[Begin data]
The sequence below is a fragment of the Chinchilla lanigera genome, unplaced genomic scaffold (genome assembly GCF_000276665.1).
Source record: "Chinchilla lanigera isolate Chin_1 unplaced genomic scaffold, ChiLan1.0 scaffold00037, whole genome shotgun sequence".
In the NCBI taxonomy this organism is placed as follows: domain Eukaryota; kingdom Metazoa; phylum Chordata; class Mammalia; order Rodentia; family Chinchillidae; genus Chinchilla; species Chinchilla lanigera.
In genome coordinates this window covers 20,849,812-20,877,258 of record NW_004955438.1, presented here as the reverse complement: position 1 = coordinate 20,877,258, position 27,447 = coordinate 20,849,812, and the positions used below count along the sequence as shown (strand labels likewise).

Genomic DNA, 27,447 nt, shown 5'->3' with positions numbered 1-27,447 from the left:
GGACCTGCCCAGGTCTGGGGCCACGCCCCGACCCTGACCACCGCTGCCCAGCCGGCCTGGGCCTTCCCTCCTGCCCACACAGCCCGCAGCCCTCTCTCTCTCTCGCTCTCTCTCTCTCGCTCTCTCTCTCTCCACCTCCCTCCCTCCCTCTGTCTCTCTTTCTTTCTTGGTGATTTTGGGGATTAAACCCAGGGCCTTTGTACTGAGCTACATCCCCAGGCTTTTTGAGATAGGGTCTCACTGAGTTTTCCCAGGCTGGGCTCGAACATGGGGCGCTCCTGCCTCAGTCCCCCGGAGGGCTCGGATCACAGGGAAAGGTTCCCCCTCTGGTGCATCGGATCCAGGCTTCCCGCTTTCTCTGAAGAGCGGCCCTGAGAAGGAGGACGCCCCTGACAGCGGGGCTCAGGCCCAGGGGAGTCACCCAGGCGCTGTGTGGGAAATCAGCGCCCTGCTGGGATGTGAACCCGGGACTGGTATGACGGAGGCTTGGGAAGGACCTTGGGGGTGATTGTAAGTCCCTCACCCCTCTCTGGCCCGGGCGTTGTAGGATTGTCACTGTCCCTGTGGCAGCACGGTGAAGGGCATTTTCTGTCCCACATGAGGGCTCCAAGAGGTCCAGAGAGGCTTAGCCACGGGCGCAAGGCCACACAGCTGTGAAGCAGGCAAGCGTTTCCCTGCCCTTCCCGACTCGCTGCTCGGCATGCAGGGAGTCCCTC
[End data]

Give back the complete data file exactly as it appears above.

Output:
The sequence below is a fragment of the Chinchilla lanigera genome, unplaced genomic scaffold (genome assembly GCF_000276665.1).
Source record: "Chinchilla lanigera isolate Chin_1 unplaced genomic scaffold, ChiLan1.0 scaffold00037, whole genome shotgun sequence".
In the NCBI taxonomy this organism is placed as follows: domain Eukaryota; kingdom Metazoa; phylum Chordata; class Mammalia; order Rodentia; family Chinchillidae; genus Chinchilla; species Chinchilla lanigera.
In genome coordinates this window covers 20,849,812-20,877,258 of record NW_004955438.1, presented here as the reverse complement: position 1 = coordinate 20,877,258, position 27,447 = coordinate 20,849,812, and the positions used below count along the sequence as shown (strand labels likewise).

Genomic DNA, 27,447 nt, shown 5'->3' with positions numbered 1-27,447 from the left:
GGACCTGCCCAGGTCTGGGGCCACGCCCCGACCCTGACCACCGCTGCCCAGCCGGCCTGGGCCTTCCCTCCTGCCCACACAGCCCGCAGCCCTCTCTCTCTCTCGCTCTCTCTCTCTCGCTCTCTCTCTCTCCACCTCCCTCCCTCCCTCTGTCTCTCTTTCTTTCTTGGTGATTTTGGGGATTAAACCCAGGGCCTTTGTACTGAGCTACATCCCCAGGCTTTTTGAGATAGGGTCTCACTGAGTTTTCCCAGGCTGGGCTCGAACATGGGGCGCTCCTGCCTCAGTCCCCCGGAGGGCTCGGATCACAGGGAAAGGTTCCCCCTCTGGTGCATCGGATCCAGGCTTCCCGCTTTCTCTGAAGAGCGGCCCTGAGAAGGAGGACGCCCCTGACAGCGGGGCTCAGGCCCAGGGGAGTCACCCAGGCGCTGTGTGGGAAATCAGCGCCCTGCTGGGATGTGAACCCGGGACTGGTATGACGGAGGCTTGGGAAGGACCTTGGGGGTGATTGTAAGTCCCTCACCCCTCTCTGGCCCGGGCGTTGTAGGATTGTCACTGTCCCTGTGGCAGCACGGTGAAGGGCATTTTCTGTCCCACATGAGGGCTCCAAGAGGTCCAGAGAGGCTTAGCCACGGGCGCAAGGCCACACAGCTGTGAAGCAGGCAAGCGTTTCCCTGCCCTTCCCGACTCGCTGCTCGGCATGCAGGGAGTCCCTC